Selectivity between species can be relatively easy to achieve. For example, penicillin targets an enzyme that mediates cell wall biosynthesis in the bacteria that cause the infection. Mammalian cells do not have a cell wall, so knocking out this enzyme does not affect humans. On the other hand, some infectious organisms have enzymes that are similar, but slightly different, to a human equivalent, and the differences can be targeted.

Selectivity within the body is also desirable. An enzyme inhibitor should only target one enzyme, and receptor agonists/antagonists should only target one type of receptor. But bear in mind that more complex issues might lie in wait — the body has a highly interactive system of messengers, enzymes and receptors, and the imbalance caused by a drug can bring about unexpected (and undesirable) responses by other parts of the 'machine.'

3.3 Enzymes as drug targets

Enzymes are a major target for drugs. Their function is to catalyse reactions that take place in the body, e.g. the hydrolysis of an amide bond:

Reaction scheme showing the hydrolysis of a carboxamide

In the absence of the enzyme this reaction will occur, but is extremely slow (half-life many years). However, in the presence of the enzyme it is fast. Typical rate increases for enzyme-catalysed processes are 1010 to 1012, and typical turnover numbers are 103 molecules/min (i.e. one enzyme molecule will convert 1000 molecules of substrate into product every minute).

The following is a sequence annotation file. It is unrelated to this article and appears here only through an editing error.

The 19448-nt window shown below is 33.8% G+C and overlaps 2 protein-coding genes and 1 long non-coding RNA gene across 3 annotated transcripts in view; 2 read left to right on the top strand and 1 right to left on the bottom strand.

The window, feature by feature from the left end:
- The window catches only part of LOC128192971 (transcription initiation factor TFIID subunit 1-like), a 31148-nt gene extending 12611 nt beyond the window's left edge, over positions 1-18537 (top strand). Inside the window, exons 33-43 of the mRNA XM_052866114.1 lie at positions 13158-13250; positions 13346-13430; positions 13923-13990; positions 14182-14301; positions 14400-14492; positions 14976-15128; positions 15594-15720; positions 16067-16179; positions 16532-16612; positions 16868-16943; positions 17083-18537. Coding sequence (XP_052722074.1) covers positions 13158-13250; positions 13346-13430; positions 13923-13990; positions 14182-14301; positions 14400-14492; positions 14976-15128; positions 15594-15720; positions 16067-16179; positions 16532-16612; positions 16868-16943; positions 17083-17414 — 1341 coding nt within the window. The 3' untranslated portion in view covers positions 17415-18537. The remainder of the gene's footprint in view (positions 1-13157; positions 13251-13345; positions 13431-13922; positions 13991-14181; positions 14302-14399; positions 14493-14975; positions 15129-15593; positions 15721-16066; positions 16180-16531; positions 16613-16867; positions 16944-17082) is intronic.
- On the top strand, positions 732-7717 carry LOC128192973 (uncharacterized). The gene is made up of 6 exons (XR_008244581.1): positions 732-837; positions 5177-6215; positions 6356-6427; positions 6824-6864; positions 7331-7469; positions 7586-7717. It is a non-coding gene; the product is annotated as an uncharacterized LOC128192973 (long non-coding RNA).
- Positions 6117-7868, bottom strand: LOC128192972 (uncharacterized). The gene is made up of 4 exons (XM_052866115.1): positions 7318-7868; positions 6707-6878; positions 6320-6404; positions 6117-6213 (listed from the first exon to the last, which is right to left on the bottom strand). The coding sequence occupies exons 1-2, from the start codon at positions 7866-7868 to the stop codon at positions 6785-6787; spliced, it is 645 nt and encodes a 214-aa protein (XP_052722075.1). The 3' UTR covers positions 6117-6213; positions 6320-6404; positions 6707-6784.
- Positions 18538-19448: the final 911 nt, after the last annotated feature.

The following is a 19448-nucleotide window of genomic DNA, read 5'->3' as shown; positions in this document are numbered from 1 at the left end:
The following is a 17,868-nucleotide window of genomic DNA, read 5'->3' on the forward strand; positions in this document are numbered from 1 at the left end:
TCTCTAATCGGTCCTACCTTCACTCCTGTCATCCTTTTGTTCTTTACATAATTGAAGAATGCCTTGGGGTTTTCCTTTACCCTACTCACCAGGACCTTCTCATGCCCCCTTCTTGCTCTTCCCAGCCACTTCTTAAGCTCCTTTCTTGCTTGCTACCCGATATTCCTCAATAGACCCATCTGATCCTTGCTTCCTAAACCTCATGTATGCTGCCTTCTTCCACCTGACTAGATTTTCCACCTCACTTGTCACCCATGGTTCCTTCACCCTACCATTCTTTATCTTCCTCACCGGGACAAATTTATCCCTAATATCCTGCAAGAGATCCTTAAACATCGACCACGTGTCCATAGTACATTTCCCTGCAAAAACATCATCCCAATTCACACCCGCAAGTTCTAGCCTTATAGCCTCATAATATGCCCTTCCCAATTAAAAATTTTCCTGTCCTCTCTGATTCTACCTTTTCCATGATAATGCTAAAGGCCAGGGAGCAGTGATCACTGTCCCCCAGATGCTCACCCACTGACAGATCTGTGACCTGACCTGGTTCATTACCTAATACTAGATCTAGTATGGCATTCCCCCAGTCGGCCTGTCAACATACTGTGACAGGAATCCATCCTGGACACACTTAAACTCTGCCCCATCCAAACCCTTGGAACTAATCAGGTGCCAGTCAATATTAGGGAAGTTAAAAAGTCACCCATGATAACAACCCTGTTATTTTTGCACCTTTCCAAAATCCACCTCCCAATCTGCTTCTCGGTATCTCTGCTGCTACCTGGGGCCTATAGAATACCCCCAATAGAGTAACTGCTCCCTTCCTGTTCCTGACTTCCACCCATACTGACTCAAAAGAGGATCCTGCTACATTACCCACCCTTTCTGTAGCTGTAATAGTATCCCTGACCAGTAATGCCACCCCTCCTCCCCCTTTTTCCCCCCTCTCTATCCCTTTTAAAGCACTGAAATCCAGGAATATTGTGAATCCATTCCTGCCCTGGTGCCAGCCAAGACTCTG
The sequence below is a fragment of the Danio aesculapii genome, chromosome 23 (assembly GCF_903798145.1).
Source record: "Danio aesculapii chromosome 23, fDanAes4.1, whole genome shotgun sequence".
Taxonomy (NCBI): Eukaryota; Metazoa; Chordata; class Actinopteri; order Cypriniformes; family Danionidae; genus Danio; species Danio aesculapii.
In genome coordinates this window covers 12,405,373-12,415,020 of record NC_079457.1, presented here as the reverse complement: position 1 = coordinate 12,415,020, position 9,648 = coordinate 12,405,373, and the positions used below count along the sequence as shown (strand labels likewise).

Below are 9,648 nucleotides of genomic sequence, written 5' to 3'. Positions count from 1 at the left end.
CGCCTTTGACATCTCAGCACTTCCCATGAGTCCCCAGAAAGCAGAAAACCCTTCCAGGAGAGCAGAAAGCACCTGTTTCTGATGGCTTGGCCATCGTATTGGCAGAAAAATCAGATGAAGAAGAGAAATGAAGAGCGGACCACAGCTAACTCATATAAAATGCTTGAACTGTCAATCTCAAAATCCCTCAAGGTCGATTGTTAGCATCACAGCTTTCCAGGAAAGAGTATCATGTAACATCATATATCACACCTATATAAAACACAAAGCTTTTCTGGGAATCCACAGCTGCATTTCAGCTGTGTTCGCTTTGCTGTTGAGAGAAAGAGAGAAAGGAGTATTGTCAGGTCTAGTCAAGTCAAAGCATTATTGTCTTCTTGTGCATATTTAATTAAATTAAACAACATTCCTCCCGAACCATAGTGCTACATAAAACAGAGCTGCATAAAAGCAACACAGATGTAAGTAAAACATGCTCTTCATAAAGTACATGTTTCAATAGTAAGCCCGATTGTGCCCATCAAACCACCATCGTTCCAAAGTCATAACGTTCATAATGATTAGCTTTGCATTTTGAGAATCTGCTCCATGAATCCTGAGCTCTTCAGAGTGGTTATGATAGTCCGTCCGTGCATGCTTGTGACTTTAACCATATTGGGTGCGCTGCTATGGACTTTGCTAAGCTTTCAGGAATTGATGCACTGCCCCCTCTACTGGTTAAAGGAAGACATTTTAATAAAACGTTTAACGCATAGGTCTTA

A rough scheme of how an enzyme works is as follows:

Graphic illustrating how an enzyme might act as a catalyst

In energetic terms we see the following reaction profile:

Graph illustrating the energetics of enzymic catalysis

The enzyme works by stabilising the transition state for the reaction (i.e. reducing the activation energy). A drug that acts on an enzyme target blocks the active site, preventing the natural substrate from binding (and subsequently reacting). In this sense it operates in the same way as an antagonist acts on a receptor, but it should be noted that because enzymes work in a different way from receptors, it is not usually possible for a drug to behave as an agonist in this context — either the drug blocks the active site and the reaction is inhibited, or it does not block the active site and has no effect.

Because enzymes are chiral (built from 'handed' amino acids), they are usually stereoselective and will generally only operate on a small range of substrates. It is important to ensure that a drug only blocks the action of the target enzyme, and no others. The active sites of enzymes differ greatly, and as long as the differences can be exploited, this should be possible.